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Blogs > Quocirca

Transmitting power wirelessly from Colorado Springs to San Francisco
Simon Perry By: Simon Perry, Principal Associate Analyst - Sustainability, Quocirca (Moved)
Published: 28th August 2008
Copyright Quocirca © 2008
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By all accounts, it was a thoroughly exciting demonstration - the lighting of an incandescent bulb from distance with the power being supplied wirelessly. Even from this relatively modest first showing, the technology pundits reported that wireless power transmission heralded a new age of capability and technology wonder that would "offer greater possibilities than any invention or discovery heretofore made". Indeed, so impressive were the results that 100 years later Intel repeated a variant of Nikola Tesla's earlier Colorado Springs-based experiments.

So Intel isn't the first, nor is it the only commercial or academic body researching wireless power transmission. Massachusetts Institute of Technology (MIT) for one has been active in this field for some time. Intel's claimed success is that it has increased the transmission efficiency to 75 per cent. Oh...and it is Intel, which is a bit different than being some startup that few have heard of.

Intel says the technology isn't ready for prime time, and indicates that we are a few decades away from seeing everyday commercial applications. Such delays will frustrate some, but at least it gives us the opportunity to examine the pros and cons of this very long-desired capability.

Without a doubt we have today only a pale imitation of true "anywhere, anytime" anything, as far as reliance on electrical power is concerned. For a frustratingly short number of hours we get to run off and play with our toys but eventually they whimper and we must return them to suckle again on the renewing and energising nipple of the power socket. To (almost) never have to do that is not necessarily transformational in terms of how we use electrical devices, but it certainly makes it all so much easier. And the bliss of doing away with most of our power cords is self evident. Given that there is so much talk about remote working, home working, and dynamic office estates as future working models that will reduce reliance on commuting and the associated emissions, anything that makes it easier to be untethered from a desk everyday has some merit.

It would be wrong to get carried away with the capability of the technology to completely free us from the tried and trusted power cord however. Just as there are next to no entirely wireless networks we will continue to find that power cords work better for many applications. Any device that draws a high power load will better be served by a cable of rated capacity, so wireless power is more likely to be relied upon as trickle charging source to onboard batteries. Wireless power also introduces yet another point of complexity and potential failure, so any device, for instance a datacentre server, which is expected to have 100 per cent availability is likely to remain wired. Then there is the question of additional cost - power cords cost little to produce in bulk so any device that doesn't need to move may as well be plugged in using one. Just as there are many possible applications for wireless power, there are even more places where cable will remain a better choice.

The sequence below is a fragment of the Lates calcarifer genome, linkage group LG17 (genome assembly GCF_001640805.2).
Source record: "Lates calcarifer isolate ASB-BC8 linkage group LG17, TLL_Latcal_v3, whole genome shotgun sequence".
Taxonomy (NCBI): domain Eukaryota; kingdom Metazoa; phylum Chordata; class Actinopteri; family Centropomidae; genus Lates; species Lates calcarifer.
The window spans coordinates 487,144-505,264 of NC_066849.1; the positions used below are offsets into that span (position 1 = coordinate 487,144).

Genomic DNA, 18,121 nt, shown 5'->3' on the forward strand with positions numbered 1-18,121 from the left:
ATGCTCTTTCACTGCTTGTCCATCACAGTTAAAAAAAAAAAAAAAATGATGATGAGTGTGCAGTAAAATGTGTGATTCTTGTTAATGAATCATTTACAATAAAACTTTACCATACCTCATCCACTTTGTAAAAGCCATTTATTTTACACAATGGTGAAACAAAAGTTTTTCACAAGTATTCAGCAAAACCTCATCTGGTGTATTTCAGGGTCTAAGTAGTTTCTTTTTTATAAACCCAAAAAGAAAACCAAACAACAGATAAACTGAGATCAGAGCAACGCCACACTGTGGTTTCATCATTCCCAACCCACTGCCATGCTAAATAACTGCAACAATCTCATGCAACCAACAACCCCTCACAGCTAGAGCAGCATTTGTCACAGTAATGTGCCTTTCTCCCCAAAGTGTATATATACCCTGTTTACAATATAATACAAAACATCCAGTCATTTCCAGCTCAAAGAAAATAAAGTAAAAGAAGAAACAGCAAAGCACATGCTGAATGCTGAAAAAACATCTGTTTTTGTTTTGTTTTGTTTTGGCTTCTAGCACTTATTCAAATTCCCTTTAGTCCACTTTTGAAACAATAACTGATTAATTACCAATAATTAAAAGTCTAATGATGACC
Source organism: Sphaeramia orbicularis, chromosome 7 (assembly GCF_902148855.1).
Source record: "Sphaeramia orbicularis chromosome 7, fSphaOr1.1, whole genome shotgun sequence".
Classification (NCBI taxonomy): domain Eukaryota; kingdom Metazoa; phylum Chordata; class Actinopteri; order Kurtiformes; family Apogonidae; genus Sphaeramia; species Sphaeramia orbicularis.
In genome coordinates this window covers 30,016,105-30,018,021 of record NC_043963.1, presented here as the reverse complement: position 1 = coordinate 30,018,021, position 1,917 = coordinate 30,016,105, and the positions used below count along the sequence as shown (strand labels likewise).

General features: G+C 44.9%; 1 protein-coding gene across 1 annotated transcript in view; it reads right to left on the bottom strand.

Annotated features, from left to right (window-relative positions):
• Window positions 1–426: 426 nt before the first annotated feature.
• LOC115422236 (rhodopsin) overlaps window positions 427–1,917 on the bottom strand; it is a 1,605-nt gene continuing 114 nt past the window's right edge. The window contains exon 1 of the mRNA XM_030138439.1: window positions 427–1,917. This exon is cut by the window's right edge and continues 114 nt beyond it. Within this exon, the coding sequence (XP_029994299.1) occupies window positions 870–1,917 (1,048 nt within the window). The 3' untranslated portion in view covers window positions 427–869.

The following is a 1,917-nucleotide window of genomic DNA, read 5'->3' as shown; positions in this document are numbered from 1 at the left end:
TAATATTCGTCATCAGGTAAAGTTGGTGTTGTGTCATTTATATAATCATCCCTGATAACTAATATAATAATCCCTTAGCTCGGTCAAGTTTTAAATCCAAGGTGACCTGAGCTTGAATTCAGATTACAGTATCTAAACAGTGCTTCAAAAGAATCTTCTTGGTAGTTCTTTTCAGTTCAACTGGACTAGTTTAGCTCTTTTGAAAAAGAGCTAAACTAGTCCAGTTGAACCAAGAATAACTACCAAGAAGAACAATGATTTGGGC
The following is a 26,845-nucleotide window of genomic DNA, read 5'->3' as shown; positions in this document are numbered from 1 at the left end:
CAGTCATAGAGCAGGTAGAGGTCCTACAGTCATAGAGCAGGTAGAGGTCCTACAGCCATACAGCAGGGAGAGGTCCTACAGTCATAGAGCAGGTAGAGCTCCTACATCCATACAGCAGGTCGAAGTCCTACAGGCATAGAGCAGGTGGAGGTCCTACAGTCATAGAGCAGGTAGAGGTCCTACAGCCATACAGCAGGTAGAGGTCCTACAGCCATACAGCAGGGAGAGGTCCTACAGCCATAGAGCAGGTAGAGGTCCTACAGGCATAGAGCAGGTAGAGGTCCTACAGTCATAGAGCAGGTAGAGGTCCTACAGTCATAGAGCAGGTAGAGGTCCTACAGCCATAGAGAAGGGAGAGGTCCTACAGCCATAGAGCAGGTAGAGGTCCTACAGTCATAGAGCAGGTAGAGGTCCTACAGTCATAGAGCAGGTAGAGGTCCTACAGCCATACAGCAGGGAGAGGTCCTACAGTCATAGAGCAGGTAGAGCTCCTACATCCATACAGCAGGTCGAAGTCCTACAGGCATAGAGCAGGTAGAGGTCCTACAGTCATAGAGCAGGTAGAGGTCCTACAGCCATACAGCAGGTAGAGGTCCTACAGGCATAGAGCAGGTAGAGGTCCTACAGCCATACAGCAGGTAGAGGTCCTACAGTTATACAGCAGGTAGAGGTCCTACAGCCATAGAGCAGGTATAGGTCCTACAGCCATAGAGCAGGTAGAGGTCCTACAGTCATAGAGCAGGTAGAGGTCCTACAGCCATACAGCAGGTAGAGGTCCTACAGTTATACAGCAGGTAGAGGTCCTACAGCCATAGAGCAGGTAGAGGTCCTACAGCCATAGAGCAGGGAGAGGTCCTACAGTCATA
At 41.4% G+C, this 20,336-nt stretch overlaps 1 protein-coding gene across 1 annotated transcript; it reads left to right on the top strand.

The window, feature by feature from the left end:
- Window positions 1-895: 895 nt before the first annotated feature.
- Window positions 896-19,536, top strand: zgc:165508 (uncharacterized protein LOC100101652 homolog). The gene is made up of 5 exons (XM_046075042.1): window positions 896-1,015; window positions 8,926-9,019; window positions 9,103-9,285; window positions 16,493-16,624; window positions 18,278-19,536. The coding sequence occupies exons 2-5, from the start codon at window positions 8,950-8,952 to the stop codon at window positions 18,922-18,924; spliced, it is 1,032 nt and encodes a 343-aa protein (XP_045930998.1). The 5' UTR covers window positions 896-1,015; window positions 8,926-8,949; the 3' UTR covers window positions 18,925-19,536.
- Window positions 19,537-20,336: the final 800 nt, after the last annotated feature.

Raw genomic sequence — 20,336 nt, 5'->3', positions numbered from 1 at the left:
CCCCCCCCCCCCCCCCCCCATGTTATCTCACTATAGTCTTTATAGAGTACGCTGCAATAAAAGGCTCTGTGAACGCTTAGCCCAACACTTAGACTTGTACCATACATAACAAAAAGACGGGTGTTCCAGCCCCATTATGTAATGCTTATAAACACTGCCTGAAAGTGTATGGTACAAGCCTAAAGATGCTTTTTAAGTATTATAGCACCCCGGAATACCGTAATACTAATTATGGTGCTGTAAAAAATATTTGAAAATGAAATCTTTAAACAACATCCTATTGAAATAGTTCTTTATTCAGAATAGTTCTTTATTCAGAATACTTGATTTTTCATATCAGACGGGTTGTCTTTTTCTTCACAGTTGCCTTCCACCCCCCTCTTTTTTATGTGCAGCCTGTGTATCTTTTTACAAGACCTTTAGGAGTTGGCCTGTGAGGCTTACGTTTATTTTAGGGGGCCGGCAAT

With the Intel brand so firmly joined with the idea of wireless power in our minds - hardly an accidental messaging strategy on its part - it is natural that we will think of computing devices as being the main beneficiaries of wireless power - but perhaps there are greater benefits to be had beyond the IT realm. Almost every major vehicle manufacturer has voiced some sort of electric vehicle development strategy, however there are far fewer pronouncements being made as to how all those cars will be charged. Sure the Tesla Roadster claims a 220 mile range but at £92,000 it has a long way to go before Mondeo Man becomes Tesla Man. Being able to park all those electric vehicles in specially marked parking bays, drop a few coins in the parking meter and walk away, in the comforting knowledge that the car's batteries will be intelligently topped up by the wireless power transmitter built into the parking bay, is one nice possible solution to future vehicle charging challenges.

However we shouldn't also forget the downsides to this new technology. Another way of saying that Intel has achieved 75 per cent transmission efficiency is that they have cut the power transmission loss to only 25 per cent. No doubt that loss factor will be further reduced - but we should question whether introducing any loss just for sake of convenience is a good idea when we are wondering how to cut emissions from our already over-committed power generation sources.

Second, "wireless anything" tends to encourage an "always on" attitude - somehow, half the convenience seems to evaporate when we need to reach for a switch. How many additional Gigawatts of generation capacity will go in powering wireless transmission capability that is essentially sitting in standby mode?

It seems inevitable that wireless power transmission will become a commercial reality at some point whether from Intel or from another source, unless already-voiced concerns over health side-effects prove to have merit and derail the whole thing. The smart thing to do is for us to take stock and consider just how this new technology capability can best be deployed to support sustainability efforts, and whether the costs exceed the benefits.

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Published by: IT Analysis Communications Ltd.
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